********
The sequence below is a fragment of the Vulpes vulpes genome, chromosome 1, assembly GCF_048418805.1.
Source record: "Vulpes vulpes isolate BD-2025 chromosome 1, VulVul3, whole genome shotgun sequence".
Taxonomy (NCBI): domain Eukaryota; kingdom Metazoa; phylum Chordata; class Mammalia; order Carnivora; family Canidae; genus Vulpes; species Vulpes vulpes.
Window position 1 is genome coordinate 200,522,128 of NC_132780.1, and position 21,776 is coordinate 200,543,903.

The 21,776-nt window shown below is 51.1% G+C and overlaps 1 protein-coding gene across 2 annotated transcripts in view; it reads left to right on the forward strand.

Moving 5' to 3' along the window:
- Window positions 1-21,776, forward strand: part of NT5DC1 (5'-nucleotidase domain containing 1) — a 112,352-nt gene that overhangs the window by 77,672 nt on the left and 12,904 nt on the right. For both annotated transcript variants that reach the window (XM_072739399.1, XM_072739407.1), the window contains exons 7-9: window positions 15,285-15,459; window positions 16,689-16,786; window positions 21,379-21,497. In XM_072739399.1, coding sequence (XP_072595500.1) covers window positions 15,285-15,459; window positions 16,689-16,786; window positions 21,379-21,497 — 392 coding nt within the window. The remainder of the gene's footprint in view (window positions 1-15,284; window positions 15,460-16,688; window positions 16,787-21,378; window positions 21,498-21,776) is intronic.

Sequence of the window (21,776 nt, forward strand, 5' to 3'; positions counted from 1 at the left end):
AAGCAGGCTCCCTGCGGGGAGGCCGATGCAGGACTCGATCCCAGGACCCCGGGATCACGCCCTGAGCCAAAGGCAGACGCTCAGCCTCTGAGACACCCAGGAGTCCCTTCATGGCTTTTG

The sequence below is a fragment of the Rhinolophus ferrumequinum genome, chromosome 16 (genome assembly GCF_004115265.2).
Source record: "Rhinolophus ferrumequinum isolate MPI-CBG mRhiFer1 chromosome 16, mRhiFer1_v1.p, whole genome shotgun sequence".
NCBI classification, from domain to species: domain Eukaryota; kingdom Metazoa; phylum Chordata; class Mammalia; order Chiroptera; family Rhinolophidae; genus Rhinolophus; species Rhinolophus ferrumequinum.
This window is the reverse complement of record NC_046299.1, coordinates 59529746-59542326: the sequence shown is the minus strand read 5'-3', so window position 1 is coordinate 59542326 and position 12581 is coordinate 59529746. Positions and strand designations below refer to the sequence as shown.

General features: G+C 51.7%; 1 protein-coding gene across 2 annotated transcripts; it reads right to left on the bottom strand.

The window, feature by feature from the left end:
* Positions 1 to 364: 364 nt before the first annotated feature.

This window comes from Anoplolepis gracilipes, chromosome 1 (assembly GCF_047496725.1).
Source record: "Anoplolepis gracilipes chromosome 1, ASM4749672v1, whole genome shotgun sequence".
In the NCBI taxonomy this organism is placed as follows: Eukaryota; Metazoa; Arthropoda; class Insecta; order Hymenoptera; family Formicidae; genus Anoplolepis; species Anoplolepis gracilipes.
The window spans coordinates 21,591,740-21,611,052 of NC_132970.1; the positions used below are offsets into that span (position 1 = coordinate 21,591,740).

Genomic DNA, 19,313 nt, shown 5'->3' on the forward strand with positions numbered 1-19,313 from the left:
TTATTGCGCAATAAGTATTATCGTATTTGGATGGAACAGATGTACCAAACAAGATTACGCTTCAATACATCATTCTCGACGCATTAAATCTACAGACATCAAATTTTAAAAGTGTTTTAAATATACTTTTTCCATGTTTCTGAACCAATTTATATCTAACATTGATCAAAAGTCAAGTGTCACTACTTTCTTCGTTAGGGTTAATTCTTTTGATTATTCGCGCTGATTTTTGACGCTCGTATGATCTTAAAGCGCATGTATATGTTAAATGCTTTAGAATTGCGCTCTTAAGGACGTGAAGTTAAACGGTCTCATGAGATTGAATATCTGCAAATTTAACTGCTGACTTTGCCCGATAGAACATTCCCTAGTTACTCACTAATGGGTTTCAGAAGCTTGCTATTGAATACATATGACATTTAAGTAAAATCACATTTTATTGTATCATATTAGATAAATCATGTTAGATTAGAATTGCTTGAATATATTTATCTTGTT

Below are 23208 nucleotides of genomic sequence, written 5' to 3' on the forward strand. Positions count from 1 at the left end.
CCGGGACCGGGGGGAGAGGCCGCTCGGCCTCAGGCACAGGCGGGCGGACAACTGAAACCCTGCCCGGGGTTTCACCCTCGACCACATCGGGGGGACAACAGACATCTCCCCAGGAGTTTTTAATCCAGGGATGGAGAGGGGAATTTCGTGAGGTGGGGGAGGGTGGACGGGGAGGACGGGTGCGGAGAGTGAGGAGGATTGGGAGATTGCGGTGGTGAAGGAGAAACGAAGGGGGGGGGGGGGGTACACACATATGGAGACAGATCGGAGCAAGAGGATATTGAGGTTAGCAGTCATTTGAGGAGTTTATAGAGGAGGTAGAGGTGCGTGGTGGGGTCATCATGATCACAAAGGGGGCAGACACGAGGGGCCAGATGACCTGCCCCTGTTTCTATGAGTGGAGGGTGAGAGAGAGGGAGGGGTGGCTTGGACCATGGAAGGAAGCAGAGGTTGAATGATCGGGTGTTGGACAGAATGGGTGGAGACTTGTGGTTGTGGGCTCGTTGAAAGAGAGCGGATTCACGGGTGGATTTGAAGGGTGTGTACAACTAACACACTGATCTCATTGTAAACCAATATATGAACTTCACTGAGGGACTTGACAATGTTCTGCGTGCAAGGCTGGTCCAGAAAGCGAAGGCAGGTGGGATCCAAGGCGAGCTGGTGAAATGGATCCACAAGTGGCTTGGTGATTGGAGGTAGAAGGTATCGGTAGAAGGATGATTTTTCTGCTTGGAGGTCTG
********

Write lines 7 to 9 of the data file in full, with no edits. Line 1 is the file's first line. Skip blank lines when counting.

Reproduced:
- Window positions 1-21,776, forward strand: part of NT5DC1 (5'-nucleotidase domain containing 1) — a 112,352-nt gene that overhangs the window by 77,672 nt on the left and 12,904 nt on the right. For both annotated transcript variants that reach the window (XM_072739399.1, XM_072739407.1), the window contains exons 7-9: window positions 15,285-15,459; window positions 16,689-16,786; window positions 21,379-21,497. In XM_072739399.1, coding sequence (XP_072595500.1) covers window positions 15,285-15,459; window positions 16,689-16,786; window positions 21,379-21,497 — 392 coding nt within the window. The remainder of the gene's footprint in view (window positions 1-15,284; window positions 15,460-16,688; window positions 16,787-21,378; window positions 21,498-21,776) is intronic.

Sequence of the window (21,776 nt, forward strand, 5' to 3'; positions counted from 1 at the left end):
AAGCAGGCTCCCTGCGGGGAGGCCGATGCAGGACTCGATCCCAGGACCCCGGGATCACGCCCTGAGCCAAAGGCAGACGCTCAGCCTCTGAGACACCCAGGAGTCCCTTCATGGCTTTTG